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NBA Free Agency: Activity is Great, But the Clippers Should Spend Conservatively

They shouldn’t compromise on finding the proper fit.

Denver Nuggets v Los Angeles Clippers Photo by Sean M. Haffey/Getty Images

The Clippers’ biggest task of this free agency period was done before July 1st even came. At 6:26 PM Pacific time—over two and a half hours before free agency began—Shams Charania of The Vertical reported that the team had agreed on a 5-year maximum-salary deal with Blake Griffin.

After that, it’s all about filling out the roster around Griffin, DeAndre Jordan, and new point guard Patrick Beverley. The Clippers will need to secure a backup point guard, and they’ll likely pursue a veteran big man to bolster their second unit (maybe a Zach Randolph return?). But the team’s priority, by all accounts, is to add help at the small forward position, where they’ll need to upgrade shooting and playmaking in Chris Paul’s absence. Luc Mbah a Moute was a stellar defender at the position, but the Clippers’ new look will require more offensive production from the team’s starting small forward.

Their list of targets, released the day before free agency by L.A. Times reporter Brad Turner, was impressive and comprehensive: Danilo Gallinari, Andre Iguodala, Joe Ingles, Rudy Gay, Jonathon Simmons, P.J. Tucker, and James Johnson. But they might prove too ambitious for their own good.

The Clippers have reportedly scheduled meetings on Saturday with Gallinari, Ingles, and Simmons. Some reports have indicated that Iguodala is a priority, but it’s unclear if that interest is mutual or if the sides will meet.

Unfortunately, the path forward with the three forwards that the Clippers are meeting with seems rocky at best. Gallinari just opted out of a $16 million player option, and Ingles and Simmons are both restricted free agents, which means that the Jazz and Spurs, respectively, can match any offer tendered and retain their players. Unless Gallinari is looking for a steep paycut from his option and the 4-year, $100 million contract he reportedly desires, he seems to be an unrealistic target for the Clippers, who can only offer 4 years and $36 million using the mid-level exception. To manufacture a bigger offer, the team would have to dump salary from their second unit to create cap room.

For Ingles and Simmons, a mid-level contract would surely be matched, doing nothing more than wasting the Clippers’ time in a fast-paced free agency environment. Creating cap room for a larger deal would be a questionable choice—with Utah replacing George Hill with Ricky Rubio’s cost-controlled contract, it would take a massive overpay to scare the Jazz away from signing Ingles. Simmons, on the other hand, is a less than remarkable player—he shot just 42% from the field and 29% from deep as a bench player for the Spurs last season. Making moves to sign Simmons for more than the mid-level would likely be a mistake.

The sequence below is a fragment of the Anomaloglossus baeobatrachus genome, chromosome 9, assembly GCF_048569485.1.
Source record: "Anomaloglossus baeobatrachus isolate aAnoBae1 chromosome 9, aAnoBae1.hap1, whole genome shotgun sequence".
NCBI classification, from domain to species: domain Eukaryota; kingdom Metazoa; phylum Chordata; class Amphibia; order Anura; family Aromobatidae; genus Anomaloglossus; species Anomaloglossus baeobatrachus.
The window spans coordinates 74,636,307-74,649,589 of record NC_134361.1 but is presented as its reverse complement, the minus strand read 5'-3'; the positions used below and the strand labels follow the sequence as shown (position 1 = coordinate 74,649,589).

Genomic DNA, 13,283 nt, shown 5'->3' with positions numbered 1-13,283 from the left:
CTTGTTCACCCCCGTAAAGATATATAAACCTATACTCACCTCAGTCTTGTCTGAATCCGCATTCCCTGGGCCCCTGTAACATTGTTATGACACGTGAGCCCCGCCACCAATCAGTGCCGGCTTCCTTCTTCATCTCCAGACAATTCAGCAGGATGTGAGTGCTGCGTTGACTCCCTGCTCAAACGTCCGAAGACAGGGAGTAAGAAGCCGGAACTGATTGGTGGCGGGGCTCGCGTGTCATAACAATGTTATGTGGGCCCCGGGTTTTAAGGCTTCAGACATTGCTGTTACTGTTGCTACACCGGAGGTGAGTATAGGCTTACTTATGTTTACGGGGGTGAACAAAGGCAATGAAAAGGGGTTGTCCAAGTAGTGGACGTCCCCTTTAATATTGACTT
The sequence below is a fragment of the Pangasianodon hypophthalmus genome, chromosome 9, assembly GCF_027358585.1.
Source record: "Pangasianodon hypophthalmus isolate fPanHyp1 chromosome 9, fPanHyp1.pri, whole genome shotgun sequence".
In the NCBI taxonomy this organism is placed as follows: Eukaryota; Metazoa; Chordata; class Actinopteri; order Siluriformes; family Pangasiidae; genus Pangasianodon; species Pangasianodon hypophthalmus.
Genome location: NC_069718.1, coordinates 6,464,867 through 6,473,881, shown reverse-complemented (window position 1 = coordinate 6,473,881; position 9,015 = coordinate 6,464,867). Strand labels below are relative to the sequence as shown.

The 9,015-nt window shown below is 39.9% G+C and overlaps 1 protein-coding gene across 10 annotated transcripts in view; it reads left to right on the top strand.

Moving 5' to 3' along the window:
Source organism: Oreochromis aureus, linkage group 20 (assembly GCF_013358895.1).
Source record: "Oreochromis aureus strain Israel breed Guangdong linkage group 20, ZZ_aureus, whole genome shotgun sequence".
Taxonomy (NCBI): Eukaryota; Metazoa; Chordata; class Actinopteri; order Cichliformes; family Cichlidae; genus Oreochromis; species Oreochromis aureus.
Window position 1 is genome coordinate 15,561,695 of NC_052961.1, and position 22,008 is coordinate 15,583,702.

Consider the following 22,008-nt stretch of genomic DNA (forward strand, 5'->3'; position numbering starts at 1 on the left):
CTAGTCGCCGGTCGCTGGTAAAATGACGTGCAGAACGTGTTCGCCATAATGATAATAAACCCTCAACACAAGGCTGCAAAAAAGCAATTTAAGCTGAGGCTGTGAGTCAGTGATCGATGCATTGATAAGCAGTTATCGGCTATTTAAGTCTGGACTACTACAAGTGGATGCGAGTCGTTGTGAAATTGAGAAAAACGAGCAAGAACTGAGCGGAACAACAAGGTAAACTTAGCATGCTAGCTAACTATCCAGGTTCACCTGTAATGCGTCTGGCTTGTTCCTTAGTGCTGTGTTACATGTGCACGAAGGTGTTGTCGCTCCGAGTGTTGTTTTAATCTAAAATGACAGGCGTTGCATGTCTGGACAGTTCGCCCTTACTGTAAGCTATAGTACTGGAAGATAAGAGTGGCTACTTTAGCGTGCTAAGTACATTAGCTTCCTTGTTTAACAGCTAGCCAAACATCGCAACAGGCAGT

As for the team’s other targets, the perfect fit is hard to find. Committing long-term money to Tucker or Johnson is questionable, and both seem motivated to re-sign with their previous teams—the Toronto Raptors and Miami Heat. Rudy Gay, coming off of a torn Achilles, is likely seeking a raise over the $13 million player option that he declined. Andre Iguodala might be the only player who is both a significant upgrade and a possibility in the Clippers’ price range.

There’s some pressure on the Clippers to add quality pieces and build a playoff team around Blake Griffin, and I get that. But they shouldn’t overspend now and limit their ceiling going forward. Even if they add the best player in the above list—likely Gallinari—they aren’t going to be competitive at the top of the Western Conference. The team’s real opportunity to vault themselves back into contention lies in their long-term flexibility, and potentially opening a maximum salary slot next summer. An overpay for the injury-prone Gallinari would limit the team’s future flexibility and possibly leave them stuck in a slightly worse situation than they were in before—winning 45-50 games a year without many option to improve.